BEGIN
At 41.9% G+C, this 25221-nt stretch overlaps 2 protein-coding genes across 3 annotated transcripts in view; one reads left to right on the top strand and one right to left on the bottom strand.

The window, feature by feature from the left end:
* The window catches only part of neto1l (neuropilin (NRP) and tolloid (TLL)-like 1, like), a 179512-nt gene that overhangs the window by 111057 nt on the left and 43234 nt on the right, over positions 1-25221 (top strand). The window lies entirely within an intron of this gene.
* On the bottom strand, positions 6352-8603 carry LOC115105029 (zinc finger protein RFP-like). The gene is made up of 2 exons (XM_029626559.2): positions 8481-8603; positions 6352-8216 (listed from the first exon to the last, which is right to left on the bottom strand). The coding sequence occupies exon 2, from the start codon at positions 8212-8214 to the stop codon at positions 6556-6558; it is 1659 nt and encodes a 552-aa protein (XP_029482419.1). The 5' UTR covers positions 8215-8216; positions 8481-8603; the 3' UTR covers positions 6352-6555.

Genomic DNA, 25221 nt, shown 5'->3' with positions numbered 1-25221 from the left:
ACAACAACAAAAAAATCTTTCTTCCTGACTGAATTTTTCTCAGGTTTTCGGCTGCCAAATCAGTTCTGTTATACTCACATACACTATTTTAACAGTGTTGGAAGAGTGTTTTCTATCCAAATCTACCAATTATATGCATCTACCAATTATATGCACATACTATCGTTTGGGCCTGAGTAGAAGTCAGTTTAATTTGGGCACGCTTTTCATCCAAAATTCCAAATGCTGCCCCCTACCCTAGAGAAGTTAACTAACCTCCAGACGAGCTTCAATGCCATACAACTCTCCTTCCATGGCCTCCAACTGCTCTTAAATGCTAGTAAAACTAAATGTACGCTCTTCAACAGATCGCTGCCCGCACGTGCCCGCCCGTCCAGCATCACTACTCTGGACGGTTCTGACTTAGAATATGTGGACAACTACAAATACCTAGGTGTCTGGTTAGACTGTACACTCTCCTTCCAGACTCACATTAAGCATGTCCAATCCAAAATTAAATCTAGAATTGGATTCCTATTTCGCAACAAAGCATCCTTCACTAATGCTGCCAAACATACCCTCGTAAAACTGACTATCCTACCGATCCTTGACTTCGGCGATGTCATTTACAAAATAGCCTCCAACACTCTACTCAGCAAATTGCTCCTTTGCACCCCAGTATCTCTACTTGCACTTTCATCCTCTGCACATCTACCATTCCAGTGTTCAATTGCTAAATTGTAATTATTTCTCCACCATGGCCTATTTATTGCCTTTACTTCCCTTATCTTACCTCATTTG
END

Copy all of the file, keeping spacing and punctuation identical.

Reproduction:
At 41.9% G+C, this 25221-nt stretch overlaps 2 protein-coding genes across 3 annotated transcripts in view; one reads left to right on the top strand and one right to left on the bottom strand.

The window, feature by feature from the left end:
* The window catches only part of neto1l (neuropilin (NRP) and tolloid (TLL)-like 1, like), a 179512-nt gene that overhangs the window by 111057 nt on the left and 43234 nt on the right, over positions 1-25221 (top strand). The window lies entirely within an intron of this gene.
* On the bottom strand, positions 6352-8603 carry LOC115105029 (zinc finger protein RFP-like). The gene is made up of 2 exons (XM_029626559.2): positions 8481-8603; positions 6352-8216 (listed from the first exon to the last, which is right to left on the bottom strand). The coding sequence occupies exon 2, from the start codon at positions 8212-8214 to the stop codon at positions 6556-6558; it is 1659 nt and encodes a 552-aa protein (XP_029482419.1). The 5' UTR covers positions 8215-8216; positions 8481-8603; the 3' UTR covers positions 6352-6555.

Genomic DNA, 25221 nt, shown 5'->3' with positions numbered 1-25221 from the left:
ACAACAACAAAAAAATCTTTCTTCCTGACTGAATTTTTCTCAGGTTTTCGGCTGCCAAATCAGTTCTGTTATACTCACATACACTATTTTAACAGTGTTGGAAGAGTGTTTTCTATCCAAATCTACCAATTATATGCATCTACCAATTATATGCACATACTATCGTTTGGGCCTGAGTAGAAGTCAGTTTAATTTGGGCACGCTTTTCATCCAAAATTCCAAATGCTGCCCCCTACCCTAGAGAAGTTAACTAACCTCCAGACGAGCTTCAATGCCATACAACTCTCCTTCCATGGCCTCCAACTGCTCTTAAATGCTAGTAAAACTAAATGTACGCTCTTCAACAGATCGCTGCCCGCACGTGCCCGCCCGTCCAGCATCACTACTCTGGACGGTTCTGACTTAGAATATGTGGACAACTACAAATACCTAGGTGTCTGGTTAGACTGTACACTCTCCTTCCAGACTCACATTAAGCATGTCCAATCCAAAATTAAATCTAGAATTGGATTCCTATTTCGCAACAAAGCATCCTTCACTAATGCTGCCAAACATACCCTCGTAAAACTGACTATCCTACCGATCCTTGACTTCGGCGATGTCATTTACAAAATAGCCTCCAACACTCTACTCAGCAAATTGCTCCTTTGCACCCCAGTATCTCTACTTGCACTTTCATCCTCTGCACATCTACCATTCCAGTGTTCAATTGCTAAATTGTAATTATTTCTCCACCATGGCCTATTTATTGCCTTTACTTCCCTTATCTTACCTCATTTG